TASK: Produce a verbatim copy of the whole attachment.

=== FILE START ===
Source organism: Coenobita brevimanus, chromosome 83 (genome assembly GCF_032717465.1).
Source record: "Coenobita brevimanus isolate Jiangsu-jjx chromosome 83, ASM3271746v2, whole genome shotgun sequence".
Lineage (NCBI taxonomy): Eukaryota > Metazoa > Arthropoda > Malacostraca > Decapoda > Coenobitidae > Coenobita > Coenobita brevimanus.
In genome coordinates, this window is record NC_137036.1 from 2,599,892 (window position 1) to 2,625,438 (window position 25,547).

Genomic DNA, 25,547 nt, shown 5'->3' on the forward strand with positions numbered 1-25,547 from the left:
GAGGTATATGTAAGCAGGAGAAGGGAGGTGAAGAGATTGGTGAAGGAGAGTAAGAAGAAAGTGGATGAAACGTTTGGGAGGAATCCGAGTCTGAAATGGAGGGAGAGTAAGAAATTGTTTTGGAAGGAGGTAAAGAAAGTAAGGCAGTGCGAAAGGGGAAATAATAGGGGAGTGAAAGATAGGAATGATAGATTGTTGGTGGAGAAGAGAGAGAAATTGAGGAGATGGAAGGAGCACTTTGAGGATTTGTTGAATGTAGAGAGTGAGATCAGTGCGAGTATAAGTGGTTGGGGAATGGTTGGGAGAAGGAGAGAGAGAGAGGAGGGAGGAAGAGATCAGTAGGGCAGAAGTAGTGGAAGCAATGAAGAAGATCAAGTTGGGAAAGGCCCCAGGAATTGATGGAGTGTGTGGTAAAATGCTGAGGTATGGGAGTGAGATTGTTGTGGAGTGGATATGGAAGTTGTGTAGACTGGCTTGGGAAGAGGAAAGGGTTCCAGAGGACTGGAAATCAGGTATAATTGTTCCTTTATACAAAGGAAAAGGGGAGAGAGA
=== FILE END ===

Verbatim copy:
Source organism: Coenobita brevimanus, chromosome 83 (genome assembly GCF_032717465.1).
Source record: "Coenobita brevimanus isolate Jiangsu-jjx chromosome 83, ASM3271746v2, whole genome shotgun sequence".
Lineage (NCBI taxonomy): Eukaryota > Metazoa > Arthropoda > Malacostraca > Decapoda > Coenobitidae > Coenobita > Coenobita brevimanus.
In genome coordinates, this window is record NC_137036.1 from 2,599,892 (window position 1) to 2,625,438 (window position 25,547).

Genomic DNA, 25,547 nt, shown 5'->3' on the forward strand with positions numbered 1-25,547 from the left:
GAGGTATATGTAAGCAGGAGAAGGGAGGTGAAGAGATTGGTGAAGGAGAGTAAGAAGAAAGTGGATGAAACGTTTGGGAGGAATCCGAGTCTGAAATGGAGGGAGAGTAAGAAATTGTTTTGGAAGGAGGTAAAGAAAGTAAGGCAGTGCGAAAGGGGAAATAATAGGGGAGTGAAAGATAGGAATGATAGATTGTTGGTGGAGAAGAGAGAGAAATTGAGGAGATGGAAGGAGCACTTTGAGGATTTGTTGAATGTAGAGAGTGAGATCAGTGCGAGTATAAGTGGTTGGGGAATGGTTGGGAGAAGGAGAGAGAGAGAGGAGGGAGGAAGAGATCAGTAGGGCAGAAGTAGTGGAAGCAATGAAGAAGATCAAGTTGGGAAAGGCCCCAGGAATTGATGGAGTGTGTGGTAAAATGCTGAGGTATGGGAGTGAGATTGTTGTGGAGTGGATATGGAAGTTGTGTAGACTGGCTTGGGAAGAGGAAAGGGTTCCAGAGGACTGGAAATCAGGTATAATTGTTCCTTTATACAAAGGAAAAGGGGAGAGAGA